Suffice it to say that the LGBT movement and its narrative have all of the push-and-pull ingredients for a bandwagon effect. These include the promise of sexual freedom, a libertarian veneer of promoting autonomy, the well-coordinated public smearing of dissenters, and the huge potential for emotional blackmail of LGBT family and friends. Look no further than the ninth edition of GLAAD’s media “guidebook” to understand media obedience to regulation of speech and press demanded by the LGBT lobby.

Paving a Path to Coercive Thought Reform

That, in very abbreviated form, is the history. Where is the “Freedom for All Americans” effort going?

One of the coordinators of the project, hedge fund manager Dan Loeb, told The New York Times that pushing for these laws is “critical in order to change understanding against gays.” In other words, the laws themselves are supposed to lead to a change in the public attitudes. Can laws really do this?

Notwithstanding the awkward construction, Loeb’s statement is loaded. To claim that more anti-discrimination laws are “critical in order to change understanding against gays” basically reveals that the professed purpose of these laws is coercive thought reform.

Laws intended to change how individuals think—about anything—require enforced silencing. If the “Freedom for All Americans” meme is about freedom (which it’s not), then it’s only about negative freedom. That is, freedom from “discrimination.” Freedom from “hate.” Which basically gives carte blanche to those holding power (ultimately, the state) to define and cherry pick whatever “discrimination” and “hate” may mean before granting whatever due process is left over for the accused.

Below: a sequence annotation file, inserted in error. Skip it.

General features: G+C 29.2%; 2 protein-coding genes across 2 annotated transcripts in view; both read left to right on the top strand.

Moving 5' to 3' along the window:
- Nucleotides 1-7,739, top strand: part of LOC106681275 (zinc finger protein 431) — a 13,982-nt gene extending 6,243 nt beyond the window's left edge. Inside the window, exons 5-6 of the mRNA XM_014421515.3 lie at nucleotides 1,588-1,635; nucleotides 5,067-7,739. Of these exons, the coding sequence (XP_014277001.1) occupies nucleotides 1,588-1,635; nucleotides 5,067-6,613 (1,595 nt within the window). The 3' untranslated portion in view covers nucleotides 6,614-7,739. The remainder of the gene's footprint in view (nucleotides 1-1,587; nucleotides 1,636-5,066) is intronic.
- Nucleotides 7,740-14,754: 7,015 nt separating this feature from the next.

So laws of this sort, hiding under the fig leaf of “anti-discrimination,” will give the state the power to police speech and behaviors.

Paving a Path to Coercive Collectivism

Coercive “unity” of the sort proposed by Singer, Gill, et al. in their “American Unity” means a collectivist type of unity that is not voluntary, but enforced in law. The actual enforcement mechanism for anti-discrimination measures might still be up in the air, but likely involves the creation of a host of new “human rights” commissions—basically hate tribunals set up on the local, state, and federal levels. This has already been done in Canada.

Powers has written a whole book that shows how our free-speech rights are being restricted. We already see the policing of private, personal conversations in places like Marquette University, where staff have been trained to inform authorities “right away” if they hear of any employee who does not support the LGBT agenda, even if it occurs in an overheard private conversation.

But if you continue to harbor doubts about what’s in store, let’s take a virtual trip up Canada way and see how it’s been working so far up there.

Canada’s Hate Tribunals Likely Reflect America’s Future